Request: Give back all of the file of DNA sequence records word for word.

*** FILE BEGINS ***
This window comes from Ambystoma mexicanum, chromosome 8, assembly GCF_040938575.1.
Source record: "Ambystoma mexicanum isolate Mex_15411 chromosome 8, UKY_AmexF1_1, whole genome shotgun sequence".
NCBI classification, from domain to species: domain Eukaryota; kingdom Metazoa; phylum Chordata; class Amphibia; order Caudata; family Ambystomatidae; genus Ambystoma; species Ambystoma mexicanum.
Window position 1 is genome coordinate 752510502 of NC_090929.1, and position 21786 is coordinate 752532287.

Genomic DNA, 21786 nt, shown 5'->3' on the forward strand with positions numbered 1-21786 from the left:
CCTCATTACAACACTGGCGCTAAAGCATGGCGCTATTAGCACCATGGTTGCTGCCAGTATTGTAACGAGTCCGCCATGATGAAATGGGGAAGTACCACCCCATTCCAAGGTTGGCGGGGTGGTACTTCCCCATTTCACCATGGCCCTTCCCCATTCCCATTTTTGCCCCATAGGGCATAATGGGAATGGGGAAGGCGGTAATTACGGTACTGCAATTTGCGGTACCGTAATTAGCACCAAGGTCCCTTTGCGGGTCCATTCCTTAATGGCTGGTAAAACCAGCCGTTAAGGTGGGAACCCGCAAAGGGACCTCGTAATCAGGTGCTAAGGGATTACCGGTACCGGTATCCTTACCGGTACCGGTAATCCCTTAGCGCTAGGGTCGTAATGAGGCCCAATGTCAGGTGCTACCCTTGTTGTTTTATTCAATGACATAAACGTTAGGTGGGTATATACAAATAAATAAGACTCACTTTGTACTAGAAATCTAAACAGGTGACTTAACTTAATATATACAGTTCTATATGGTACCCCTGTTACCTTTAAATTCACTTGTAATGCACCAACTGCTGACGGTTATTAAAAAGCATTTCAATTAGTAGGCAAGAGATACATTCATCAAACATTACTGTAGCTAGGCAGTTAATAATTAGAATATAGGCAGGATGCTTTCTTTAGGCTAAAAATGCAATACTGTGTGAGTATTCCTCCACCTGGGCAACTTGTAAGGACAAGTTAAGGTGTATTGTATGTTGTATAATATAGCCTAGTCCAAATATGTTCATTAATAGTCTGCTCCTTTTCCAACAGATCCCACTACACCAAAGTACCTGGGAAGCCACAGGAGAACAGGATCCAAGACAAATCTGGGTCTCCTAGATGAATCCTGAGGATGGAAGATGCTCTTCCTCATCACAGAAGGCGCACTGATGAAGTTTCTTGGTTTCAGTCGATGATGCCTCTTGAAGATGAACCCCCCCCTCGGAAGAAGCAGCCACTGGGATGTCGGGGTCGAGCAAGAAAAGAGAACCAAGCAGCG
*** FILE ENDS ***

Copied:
This window comes from Ambystoma mexicanum, chromosome 8, assembly GCF_040938575.1.
Source record: "Ambystoma mexicanum isolate Mex_15411 chromosome 8, UKY_AmexF1_1, whole genome shotgun sequence".
NCBI classification, from domain to species: domain Eukaryota; kingdom Metazoa; phylum Chordata; class Amphibia; order Caudata; family Ambystomatidae; genus Ambystoma; species Ambystoma mexicanum.
Window position 1 is genome coordinate 752510502 of NC_090929.1, and position 21786 is coordinate 752532287.

Genomic DNA, 21786 nt, shown 5'->3' on the forward strand with positions numbered 1-21786 from the left:
CCTCATTACAACACTGGCGCTAAAGCATGGCGCTATTAGCACCATGGTTGCTGCCAGTATTGTAACGAGTCCGCCATGATGAAATGGGGAAGTACCACCCCATTCCAAGGTTGGCGGGGTGGTACTTCCCCATTTCACCATGGCCCTTCCCCATTCCCATTTTTGCCCCATAGGGCATAATGGGAATGGGGAAGGCGGTAATTACGGTACTGCAATTTGCGGTACCGTAATTAGCACCAAGGTCCCTTTGCGGGTCCATTCCTTAATGGCTGGTAAAACCAGCCGTTAAGGTGGGAACCCGCAAAGGGACCTCGTAATCAGGTGCTAAGGGATTACCGGTACCGGTATCCTTACCGGTACCGGTAATCCCTTAGCGCTAGGGTCGTAATGAGGCCCAATGTCAGGTGCTACCCTTGTTGTTTTATTCAATGACATAAACGTTAGGTGGGTATATACAAATAAATAAGACTCACTTTGTACTAGAAATCTAAACAGGTGACTTAACTTAATATATACAGTTCTATATGGTACCCCTGTTACCTTTAAATTCACTTGTAATGCACCAACTGCTGACGGTTATTAAAAAGCATTTCAATTAGTAGGCAAGAGATACATTCATCAAACATTACTGTAGCTAGGCAGTTAATAATTAGAATATAGGCAGGATGCTTTCTTTAGGCTAAAAATGCAATACTGTGTGAGTATTCCTCCACCTGGGCAACTTGTAAGGACAAGTTAAGGTGTATTGTATGTTGTATAATATAGCCTAGTCCAAATATGTTCATTAATAGTCTGCTCCTTTTCCAACAGATCCCACTACACCAAAGTACCTGGGAAGCCACAGGAGAACAGGATCCAAGACAAATCTGGGTCTCCTAGATGAATCCTGAGGATGGAAGATGCTCTTCCTCATCACAGAAGGCGCACTGATGAAGTTTCTTGGTTTCAGTCGATGATGCCTCTTGAAGATGAACCCCCCCCTCGGAAGAAGCAGCCACTGGGATGTCGGGGTCGAGCAAGAAAAGAGAACCAAGCAGCG